Science and Religion
"Does God exist? Sorry, computer says no..."
Is it me or is the average modern quote really quite dull and ignorant? Professor Stephen Hawkings has been giving his considered opinion to the media concerning God and Religion.
It is worth recalling that, at the end of the day, Hawkings offers us only his private opinion, an opinion which it goes without saying, is fallible, unlike that of the Church, but that, in the media's eyes at least, we are meant to believe that his private opinion carries weight because...wait for it...he's a genius scientist!
Would someone tell me...why is the opinion of a genius scientist more credible than that of a genius poet or a genius mathematician, or, even better, a genius theologian like our man on the left?
Hawkings could, after all, penetrate the vast, dark recesses of the whole Universe, search every corner of it, write reams of equations about it and still never discover God. So, here's a formula for you, Professor:
Faith = human being + divinely inspired encounter with Maker and Redeemer wrought through prayer
In fact, I got half-way through reading Professor Stephen Hawking's statements on God and Religion and began to wonder why it is that the media actually believes a physicist to be any more qualified to speak on such matters than a mechanic, an English teacher, a plumber or a doctor, like St Augustine of Hippo, for example.
After all, we are talking about two different fields of human inquiry, two different spheres of learning, two different academic studies that do perhaps overlap, but no more so, really, than other fields because, as any believing Geography teacher will tell you, God made the water cycle and it is a marvel in our eyes.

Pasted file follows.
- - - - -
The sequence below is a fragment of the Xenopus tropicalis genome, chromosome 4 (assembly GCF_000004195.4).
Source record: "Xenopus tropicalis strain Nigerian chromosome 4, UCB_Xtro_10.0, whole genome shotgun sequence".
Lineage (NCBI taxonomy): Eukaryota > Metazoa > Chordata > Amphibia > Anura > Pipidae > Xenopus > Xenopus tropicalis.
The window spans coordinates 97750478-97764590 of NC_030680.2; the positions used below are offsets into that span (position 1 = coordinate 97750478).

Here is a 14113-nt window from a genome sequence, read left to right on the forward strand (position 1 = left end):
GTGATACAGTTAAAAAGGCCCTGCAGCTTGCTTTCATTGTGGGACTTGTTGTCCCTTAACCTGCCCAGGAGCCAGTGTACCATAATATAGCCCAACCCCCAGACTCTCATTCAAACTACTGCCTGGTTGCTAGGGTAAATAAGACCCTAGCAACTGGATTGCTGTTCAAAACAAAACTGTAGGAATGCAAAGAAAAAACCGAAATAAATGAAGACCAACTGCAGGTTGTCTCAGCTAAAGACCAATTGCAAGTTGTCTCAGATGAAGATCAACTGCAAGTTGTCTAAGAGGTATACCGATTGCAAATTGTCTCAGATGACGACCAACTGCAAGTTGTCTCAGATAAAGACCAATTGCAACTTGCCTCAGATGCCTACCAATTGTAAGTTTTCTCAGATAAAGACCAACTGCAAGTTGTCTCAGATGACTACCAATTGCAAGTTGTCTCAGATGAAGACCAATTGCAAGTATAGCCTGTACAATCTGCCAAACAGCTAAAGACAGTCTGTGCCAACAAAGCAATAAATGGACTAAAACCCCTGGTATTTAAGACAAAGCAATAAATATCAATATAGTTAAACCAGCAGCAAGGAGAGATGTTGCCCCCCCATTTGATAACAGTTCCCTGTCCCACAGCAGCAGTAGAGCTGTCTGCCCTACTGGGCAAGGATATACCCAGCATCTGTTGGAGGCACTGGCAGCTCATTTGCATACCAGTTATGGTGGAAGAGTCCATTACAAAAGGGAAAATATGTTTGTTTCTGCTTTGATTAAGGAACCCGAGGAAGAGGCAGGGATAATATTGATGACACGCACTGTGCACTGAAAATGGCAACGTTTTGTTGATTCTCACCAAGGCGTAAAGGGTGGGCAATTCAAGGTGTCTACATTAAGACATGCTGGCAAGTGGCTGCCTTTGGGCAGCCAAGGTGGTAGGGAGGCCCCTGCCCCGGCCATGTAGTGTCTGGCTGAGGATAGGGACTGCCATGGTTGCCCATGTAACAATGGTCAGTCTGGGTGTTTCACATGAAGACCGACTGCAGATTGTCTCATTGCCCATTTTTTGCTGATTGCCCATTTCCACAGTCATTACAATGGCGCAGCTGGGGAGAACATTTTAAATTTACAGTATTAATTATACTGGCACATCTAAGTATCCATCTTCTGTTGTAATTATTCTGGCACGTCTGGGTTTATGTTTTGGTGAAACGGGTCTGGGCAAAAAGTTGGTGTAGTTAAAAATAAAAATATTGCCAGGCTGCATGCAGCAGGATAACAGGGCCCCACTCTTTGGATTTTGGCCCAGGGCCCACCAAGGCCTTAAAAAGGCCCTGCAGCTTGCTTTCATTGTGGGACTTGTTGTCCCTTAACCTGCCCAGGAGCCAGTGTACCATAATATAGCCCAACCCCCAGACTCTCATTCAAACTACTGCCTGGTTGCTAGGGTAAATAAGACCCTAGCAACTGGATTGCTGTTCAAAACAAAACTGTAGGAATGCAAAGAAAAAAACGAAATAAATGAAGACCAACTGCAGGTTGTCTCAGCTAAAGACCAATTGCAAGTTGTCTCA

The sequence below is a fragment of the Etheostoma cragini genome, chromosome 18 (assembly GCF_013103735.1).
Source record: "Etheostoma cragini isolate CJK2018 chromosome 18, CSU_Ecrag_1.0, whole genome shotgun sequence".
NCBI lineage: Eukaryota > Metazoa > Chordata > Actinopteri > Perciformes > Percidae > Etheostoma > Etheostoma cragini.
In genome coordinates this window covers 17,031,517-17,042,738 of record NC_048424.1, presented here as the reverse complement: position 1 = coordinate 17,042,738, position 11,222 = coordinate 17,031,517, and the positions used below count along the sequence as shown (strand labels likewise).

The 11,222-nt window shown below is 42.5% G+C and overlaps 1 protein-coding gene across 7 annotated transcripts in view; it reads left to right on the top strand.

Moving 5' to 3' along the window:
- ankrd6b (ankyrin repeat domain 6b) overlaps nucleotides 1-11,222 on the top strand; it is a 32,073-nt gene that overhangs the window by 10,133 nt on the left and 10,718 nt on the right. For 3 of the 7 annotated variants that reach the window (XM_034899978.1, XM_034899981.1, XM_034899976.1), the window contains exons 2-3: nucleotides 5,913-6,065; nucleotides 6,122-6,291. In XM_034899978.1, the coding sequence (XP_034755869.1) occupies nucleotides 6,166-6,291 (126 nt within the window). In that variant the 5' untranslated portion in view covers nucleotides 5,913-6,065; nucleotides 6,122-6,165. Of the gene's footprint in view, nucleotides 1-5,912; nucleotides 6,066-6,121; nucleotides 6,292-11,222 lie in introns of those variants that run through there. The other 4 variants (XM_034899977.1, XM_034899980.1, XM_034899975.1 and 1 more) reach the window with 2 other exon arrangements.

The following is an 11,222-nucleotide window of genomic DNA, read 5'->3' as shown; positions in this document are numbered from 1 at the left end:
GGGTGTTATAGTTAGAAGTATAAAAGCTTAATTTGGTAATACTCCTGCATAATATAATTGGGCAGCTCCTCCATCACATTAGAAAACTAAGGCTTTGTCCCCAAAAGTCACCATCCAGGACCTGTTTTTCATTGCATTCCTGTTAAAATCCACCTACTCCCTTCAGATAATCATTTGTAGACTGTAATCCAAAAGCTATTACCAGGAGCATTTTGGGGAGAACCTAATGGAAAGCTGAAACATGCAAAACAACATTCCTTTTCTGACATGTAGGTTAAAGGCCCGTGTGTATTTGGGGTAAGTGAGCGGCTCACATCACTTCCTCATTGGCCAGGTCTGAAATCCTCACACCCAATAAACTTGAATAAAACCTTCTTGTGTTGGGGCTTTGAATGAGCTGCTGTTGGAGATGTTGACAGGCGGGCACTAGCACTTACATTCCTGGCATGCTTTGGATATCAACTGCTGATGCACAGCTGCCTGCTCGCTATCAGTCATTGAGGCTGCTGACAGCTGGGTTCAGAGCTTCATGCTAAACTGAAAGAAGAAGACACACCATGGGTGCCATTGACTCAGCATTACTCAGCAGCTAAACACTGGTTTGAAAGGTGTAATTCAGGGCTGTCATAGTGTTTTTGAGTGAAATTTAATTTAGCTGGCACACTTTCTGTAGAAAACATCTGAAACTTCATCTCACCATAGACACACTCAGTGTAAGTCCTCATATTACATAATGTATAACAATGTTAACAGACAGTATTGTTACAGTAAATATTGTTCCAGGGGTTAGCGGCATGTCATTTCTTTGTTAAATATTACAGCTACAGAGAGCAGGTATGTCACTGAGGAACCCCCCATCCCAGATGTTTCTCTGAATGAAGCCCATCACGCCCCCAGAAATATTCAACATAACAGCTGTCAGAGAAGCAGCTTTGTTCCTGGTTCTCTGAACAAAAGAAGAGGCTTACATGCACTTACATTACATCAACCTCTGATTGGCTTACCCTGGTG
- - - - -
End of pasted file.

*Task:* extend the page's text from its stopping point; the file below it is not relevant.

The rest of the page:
Physics is asking and seeking to answer how the Universe works, studying the laws of nature and the laws of the Universe. Theology is asking and seeking to answer why there is a Universe, a Creation, why we are here, why there are natural laws and moral laws. Yes, indeed, theology actually deals with that awfully inconvenient moral sphere, a field of learning quite alien to modern, popular scientists, many of whom threw any concept of a universal morality out of the window long ago, shortly after embracing atheism as a creed.
According to The Telegraph...
'Asked how we should live he replied: "We should seek the greatest value of our action."'
That's great, Professor, absolutely great, but what should we do when we're dead? Tell us, O wise physicist!
The article continues...
'He is due to speak at the Google Zeitgeist meeting in London, in which he will address the question: "Why are we here?"'
"Why are we here?"...Indeed! "Why are we here" at a meeting in London listening to a genius astrophysicist who enjoys number-crunching and formulas longer than the great wall of China tackling the theological or philosophical question, "Why are we here?", because, as far as I can see, given his field of expertise, he's just going to spout a load of indecipherable astrophysics equations? Or maybe not, eh? Maybe he'll just his private opinions on our existence which are of no more interest than those of my postman. This is the problem with the cult of celebrity, you see, Professor. You begin to think your opinion is extremely important even though you slip into areas that are not really your specialist subject. Just look at that Stephen Fry.
Anyway, if Heaven is a 'fairytale' that keeps believers from sleeping with the lights on, then what on Earth are the doctrines of Purgatory and the everlasting torments of Hell?! It's not all happy, cheery stuff, Stephen! We fools just enjoy scary bedtime stories and nightmares, I guess!
Personally, I find it a little disappointing when one of the biggest brains on Earth thinks aloud to the media and all he comes up with is: "People who believe in God are childish and thick." Uh-huh. That Shakespeare was a right thicko, wasn't he? God spare us from people who think people are computers!
The simple truth is that the believer doesn't need Miracles to believe God exists. The believer can look at the laws of nature and of the same Universe that obsesses a genius astrophysicist and sees something totally different. The believer sees a glimpse of the 'Love that moves the sun and other stars'. That Dante, eh? Well thick!
Now where was I? Ah, yes, chapter 2 of The City of God...Ah, now this looks interesting...St Augustine on 'whether it is possible for bodies to last forever in burning fire'....Gosh! That should make for comfortable bedtime reading!
Beware of false prophets who come to you in technologically advanced wheelchairs.